"The Artist Does Not Draw What He Sees, but What He Makes Others See" - Examine How Artists Represent Their World. Lewis Morley - Christine Keeler

Topics: Christine Keeler, John Profumo, Profumo Affair Pages: 2 (481 words) Published: August 25, 2009
“The artist does not draw what he sees, but what he has to make others see”
-Edgar Degas (1834-1917)
Examine how artists represent their world.

The swinging sixties. Marked as a period of popular culture, excitement, radical behavior and, subversive events such as feminism movements, civil rights movements, technological advances, music, film and rebellious trends such as the evolving and drug epidemic and flamboyant scandal. So when Lewis Morley photographed infamous protagonist Christine Keeler, it not only “captured the buoyant spirit of the time” – says Morley, but created an image which would always remain significantly associated with the sixties.

Lewis Morley born in 1925 established his career as a photographer as he began as fashion photography, and soon after moved onto photographing icons of the time, such as Barry Humphreys, Salvador Dali, Tom Jones, Joe Orton, Christine Keeler and many more. Morley’s photograph of Christine Keeler instantly became globally recognisable, and would always be seen as his most highly commended photograph.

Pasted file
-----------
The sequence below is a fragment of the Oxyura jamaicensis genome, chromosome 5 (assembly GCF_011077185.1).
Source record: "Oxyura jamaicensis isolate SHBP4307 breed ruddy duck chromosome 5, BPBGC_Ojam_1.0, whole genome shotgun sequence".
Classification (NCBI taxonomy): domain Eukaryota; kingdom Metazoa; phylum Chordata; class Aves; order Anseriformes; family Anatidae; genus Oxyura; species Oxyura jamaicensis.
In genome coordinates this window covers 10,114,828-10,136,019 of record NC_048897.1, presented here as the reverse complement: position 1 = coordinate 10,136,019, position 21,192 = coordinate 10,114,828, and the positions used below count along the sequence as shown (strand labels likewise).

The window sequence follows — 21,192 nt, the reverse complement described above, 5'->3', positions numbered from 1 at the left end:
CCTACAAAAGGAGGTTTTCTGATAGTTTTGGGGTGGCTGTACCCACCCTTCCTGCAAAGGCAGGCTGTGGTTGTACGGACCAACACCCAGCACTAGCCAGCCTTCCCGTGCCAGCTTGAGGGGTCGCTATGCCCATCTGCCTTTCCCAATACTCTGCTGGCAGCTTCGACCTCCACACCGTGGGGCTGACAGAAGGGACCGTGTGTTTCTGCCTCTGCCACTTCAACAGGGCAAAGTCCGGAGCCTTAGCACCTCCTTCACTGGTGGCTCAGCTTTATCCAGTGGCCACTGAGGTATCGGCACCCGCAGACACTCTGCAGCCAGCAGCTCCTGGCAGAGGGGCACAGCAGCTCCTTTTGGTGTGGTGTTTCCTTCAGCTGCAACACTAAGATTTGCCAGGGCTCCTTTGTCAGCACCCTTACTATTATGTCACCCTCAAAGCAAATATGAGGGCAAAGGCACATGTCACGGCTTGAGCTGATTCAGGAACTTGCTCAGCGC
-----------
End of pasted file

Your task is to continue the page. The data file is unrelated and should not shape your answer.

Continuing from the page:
Christine Keeler, English model and showgirl, known for her infamous sexual reputation with the British government, otherwise known as the “Profumo affair”. In July 1961, John Profumo, British Secretary of State for War was introduced to Keeler and they began to have an affair, not realising that she was also sleeping with Yevgeny Ivanov, a naval attaché at the embassy of the Soviet Union.

The affair was soon publicised by the government’s Cabinet Secretary, Sir Norman Brook, who was advised by M15 head, Sir Roger Hollis. Soon after on the 9th of August 1961, Profumo wrote to Keeler, informing her they could no-longer continue their affair. This scandal dominated the media of the 60’s, making the photograph of Keeler recognised as an icon globally. In doing this, Morley was representing his world and society, and what was important, and being publicised through the media at the time.

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